1. Typical Window roller mechanism, as shown in the '66 Mustang Shop Manual.
2. Removed L/H regulator assembly above, and reproduction replacement unit, below.
3. L/H Scissor Assembly, disassembled with all parts.
4. Window lowered slightly (approx 2") to show scissor rollers in their track.
5. Close-up of the the roller in the track. Note the steel clip that holds the roller to the stud on the Scissor.
MustangSteve's Message Board Suggestions:
I've had my 65, the windows have never worked smooth. Whenever I
wanted to raise or lower them, I had to kinda stand there in the open
door and hold onto the top of the trim piece and 'help' the glass up or
down while turning the crank.
familiar?) That wasn't much of
a problem this summer because I never ran the A/C...I like to cruise
the windows down. But, I was driving home in the rain the other
night, I couldn't sit in the driver's seat and crank up the passenger
(I know.. wimp),
and while trying to roll the driver's window up, the glass sort of
crawled up the front track and didn't the back, so the vent & window
kinda looked like that first big hill of the Judge Roy Scream roller
I figured it was time to get in there and fix things. So, here are a few things I learned gutting and reworking the window regulator mechanisms:
How it works: There are two basic elements of the window mechanism....the regulator, and the scissor assembly. The regulator is the crank mechanism used to drive the pivot on the scissor assembly. The scissors is the second portion that has the triangle shaped bracket that bolts to the door and has the 3 little wheels that ride in the tracks that drive the window up and down. When you turn the handle, 1) the crank turns the shaft 2) which has a gear on the back 3) which engages with the big half circle gear 4) which moves the bar along the bottom 5) which pins to the scissor bracket 6) which pushes the main scissor arm upward 7) which spreads the scissor arms 8) which drive the wheels 9) which sit in the wheel tracks 10) which are tied to the window 11) which makes the window move up or down. (whew....did'cha ever play Mousetrap when you were a kid?)
Removal: Door handles and window cranks are either clip on or screw on, depending on the year. The door panels are removed by prying the 15 clips that surround each door panel from the door shell itself. These spring clips must be handles carefully, as they can tear out of the cardboard door panels. To pry the clips out of their holes, I used my Ball Joint Pickle Fork, with the tangs covered with black electrical tape. (Sounds hokey, but it worked very well and didn't scratch the paint.) Note: Before unbolting the regulator or scissors, clamp the window in the up position. This will hold it out of the way and allow you to get your arms into the door shell. The left and right hand units differed slightly in their removal. The regulator and scissors on the left unit (driver's) can be removed as a combined unit, by removing the seven screws, slipping the rollers from the tracks and pulling the unit from the large hole in the rear of the door. The right hand side didn't come out so easily, so the retaining clip was pulled from the scissor fulcrum (see the photo at left) and the regulator actuator arm was disconnected. The scissors can be removed easily, but the regulator assy had to be pushed forward and around the vent window track run, then pulled out the back.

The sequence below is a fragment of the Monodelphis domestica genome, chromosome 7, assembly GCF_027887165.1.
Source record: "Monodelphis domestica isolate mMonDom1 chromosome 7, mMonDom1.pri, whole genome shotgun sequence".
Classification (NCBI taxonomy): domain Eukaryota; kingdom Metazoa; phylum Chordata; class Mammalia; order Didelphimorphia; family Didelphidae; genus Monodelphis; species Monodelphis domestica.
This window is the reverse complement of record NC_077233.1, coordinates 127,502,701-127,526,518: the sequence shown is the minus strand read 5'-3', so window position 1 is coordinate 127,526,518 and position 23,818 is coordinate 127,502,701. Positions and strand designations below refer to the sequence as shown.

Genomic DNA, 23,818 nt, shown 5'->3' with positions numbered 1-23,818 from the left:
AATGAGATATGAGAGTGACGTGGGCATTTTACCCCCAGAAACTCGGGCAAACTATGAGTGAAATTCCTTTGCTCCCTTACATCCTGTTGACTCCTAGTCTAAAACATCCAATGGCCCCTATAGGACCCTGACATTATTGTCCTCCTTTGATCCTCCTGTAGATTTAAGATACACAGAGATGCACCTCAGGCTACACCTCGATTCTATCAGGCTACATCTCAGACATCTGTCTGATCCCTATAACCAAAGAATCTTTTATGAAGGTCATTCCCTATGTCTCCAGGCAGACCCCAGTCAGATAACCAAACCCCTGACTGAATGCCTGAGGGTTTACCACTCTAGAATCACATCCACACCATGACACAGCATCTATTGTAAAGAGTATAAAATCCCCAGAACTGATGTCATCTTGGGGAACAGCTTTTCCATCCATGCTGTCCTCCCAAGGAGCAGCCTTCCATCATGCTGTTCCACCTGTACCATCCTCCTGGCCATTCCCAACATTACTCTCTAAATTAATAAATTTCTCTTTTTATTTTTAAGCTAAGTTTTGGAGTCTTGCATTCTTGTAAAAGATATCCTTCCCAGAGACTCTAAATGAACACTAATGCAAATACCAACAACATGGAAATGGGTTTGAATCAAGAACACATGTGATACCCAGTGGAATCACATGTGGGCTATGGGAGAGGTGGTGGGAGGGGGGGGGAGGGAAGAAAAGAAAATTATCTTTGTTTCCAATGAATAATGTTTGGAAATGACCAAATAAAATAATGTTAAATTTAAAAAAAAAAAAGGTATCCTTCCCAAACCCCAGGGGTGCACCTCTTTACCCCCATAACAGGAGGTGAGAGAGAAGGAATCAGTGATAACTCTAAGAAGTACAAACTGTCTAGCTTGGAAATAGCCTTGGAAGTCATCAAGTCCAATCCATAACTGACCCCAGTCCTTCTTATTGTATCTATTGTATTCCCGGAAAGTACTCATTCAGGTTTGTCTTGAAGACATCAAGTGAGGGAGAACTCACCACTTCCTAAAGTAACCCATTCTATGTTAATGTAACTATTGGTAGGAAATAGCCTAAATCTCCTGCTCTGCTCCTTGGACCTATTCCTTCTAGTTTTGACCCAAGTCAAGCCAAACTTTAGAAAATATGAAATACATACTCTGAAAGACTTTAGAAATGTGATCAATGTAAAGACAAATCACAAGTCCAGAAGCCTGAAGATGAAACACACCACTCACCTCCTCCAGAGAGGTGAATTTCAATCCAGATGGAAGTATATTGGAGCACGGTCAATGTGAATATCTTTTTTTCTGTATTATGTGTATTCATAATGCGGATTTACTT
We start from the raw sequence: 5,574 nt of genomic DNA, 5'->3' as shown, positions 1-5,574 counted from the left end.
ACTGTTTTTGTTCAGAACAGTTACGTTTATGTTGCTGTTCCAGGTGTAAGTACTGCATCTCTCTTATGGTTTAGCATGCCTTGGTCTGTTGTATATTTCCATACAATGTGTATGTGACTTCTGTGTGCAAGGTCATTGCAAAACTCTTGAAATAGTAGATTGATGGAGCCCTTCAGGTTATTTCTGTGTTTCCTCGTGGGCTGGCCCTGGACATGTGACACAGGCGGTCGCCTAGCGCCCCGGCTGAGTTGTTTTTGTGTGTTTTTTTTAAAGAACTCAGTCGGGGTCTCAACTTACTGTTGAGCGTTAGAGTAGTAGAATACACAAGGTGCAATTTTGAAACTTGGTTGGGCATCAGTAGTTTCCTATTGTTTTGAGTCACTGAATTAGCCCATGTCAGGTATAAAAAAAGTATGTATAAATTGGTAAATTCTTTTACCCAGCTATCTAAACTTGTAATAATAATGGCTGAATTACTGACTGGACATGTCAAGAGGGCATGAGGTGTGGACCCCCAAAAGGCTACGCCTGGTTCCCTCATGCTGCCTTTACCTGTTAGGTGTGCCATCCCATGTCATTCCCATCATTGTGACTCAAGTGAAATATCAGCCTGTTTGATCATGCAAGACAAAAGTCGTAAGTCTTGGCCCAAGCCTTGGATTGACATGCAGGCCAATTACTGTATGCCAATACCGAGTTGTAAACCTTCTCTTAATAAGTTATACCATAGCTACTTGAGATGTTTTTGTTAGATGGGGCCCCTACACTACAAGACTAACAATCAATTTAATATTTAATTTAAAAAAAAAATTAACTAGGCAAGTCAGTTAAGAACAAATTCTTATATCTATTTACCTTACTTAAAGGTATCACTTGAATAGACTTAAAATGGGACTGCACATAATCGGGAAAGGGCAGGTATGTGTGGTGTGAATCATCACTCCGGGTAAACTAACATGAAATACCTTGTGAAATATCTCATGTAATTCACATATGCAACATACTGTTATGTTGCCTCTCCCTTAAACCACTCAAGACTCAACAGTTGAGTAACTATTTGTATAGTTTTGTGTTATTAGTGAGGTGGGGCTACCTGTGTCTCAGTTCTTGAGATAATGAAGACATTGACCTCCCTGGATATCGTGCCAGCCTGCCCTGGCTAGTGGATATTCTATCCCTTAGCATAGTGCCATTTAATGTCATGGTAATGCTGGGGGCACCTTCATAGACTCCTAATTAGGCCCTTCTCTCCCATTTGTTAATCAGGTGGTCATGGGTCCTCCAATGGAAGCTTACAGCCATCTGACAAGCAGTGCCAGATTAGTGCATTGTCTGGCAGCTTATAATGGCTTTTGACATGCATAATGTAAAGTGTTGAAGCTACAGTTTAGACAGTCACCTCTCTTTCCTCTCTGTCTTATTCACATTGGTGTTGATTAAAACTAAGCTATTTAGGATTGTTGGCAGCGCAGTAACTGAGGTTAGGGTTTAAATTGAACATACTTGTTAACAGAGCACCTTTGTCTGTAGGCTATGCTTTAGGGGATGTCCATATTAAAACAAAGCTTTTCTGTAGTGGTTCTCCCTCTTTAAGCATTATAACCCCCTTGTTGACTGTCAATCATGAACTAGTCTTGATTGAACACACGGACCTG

Repairing the Components: I didn't rebuild the regulator. I purchased reproduction units (shown above) from Texas Mustang Parts. Since the existing units were OEM parts, I may try to fix them for next time. The scissor units can be bought as reproduction items, but after removing and examining, I chose to rebuild the existing items. Right hand unit's pivot rivets were ok, so all that one needed was rollers. The left hand unit needed the center pivot replaced, which was accomplished with a set of small and large washers and a locking nut/bolt combo. Rollers were also needed. Notice the lone clip in the lower right of Photo #3. This clip pins the regulator arm to the scissor assy. If this pin breaks or comes loose, the window will not operate.
The little orange rollers are the key element in this rebuild. They are less than $1 each and there are 3 in each door. They have a small metal clip that secures them to the pins on the end of the scissors. The reason my window was not working was because these rollers had in some cases seized up, and other deteriorated so that the scissor arm wasn't driving the window. These are a MUST REPLACE. Grease everything as you reassemble.
ReInstallation: The driver's door was a straightforward reverse of the removal. The regulator and scissor assy were pinned together, folded up, inserted into the rear hold of the door, unfolded, and moved into place. regulator was loosely screwed into place, the lower roller was inserted into the lower track, and the scissor pivot was screwed down. Then the regulator was tightened down. Now comes the secret. Do not put the rollers on the upper arms of the scissors. Instead, lower the window slightly (2" or so) and secure in place with a clamp. Then insert the rollers into the tracks. Crank the regulator up or down until the pins of the scissor arms line up with the tracks, then slip the rollers into place and PUSH THE PINS INTO THE ROLLERS. They will snap into place with the retaining clip hitting the slot in the back of the pin. This is much easier than trying to fish the rollers into the tracks, then screwing in the pivot and regulator.
The passenger's side door wasn't quite so easy. The regulator had to be fished in around the back side of the vent window track then moved into place. The scissors were inserted, and the two units pinned together. Then the two units were screwed down and the same method used to locate the rollers.
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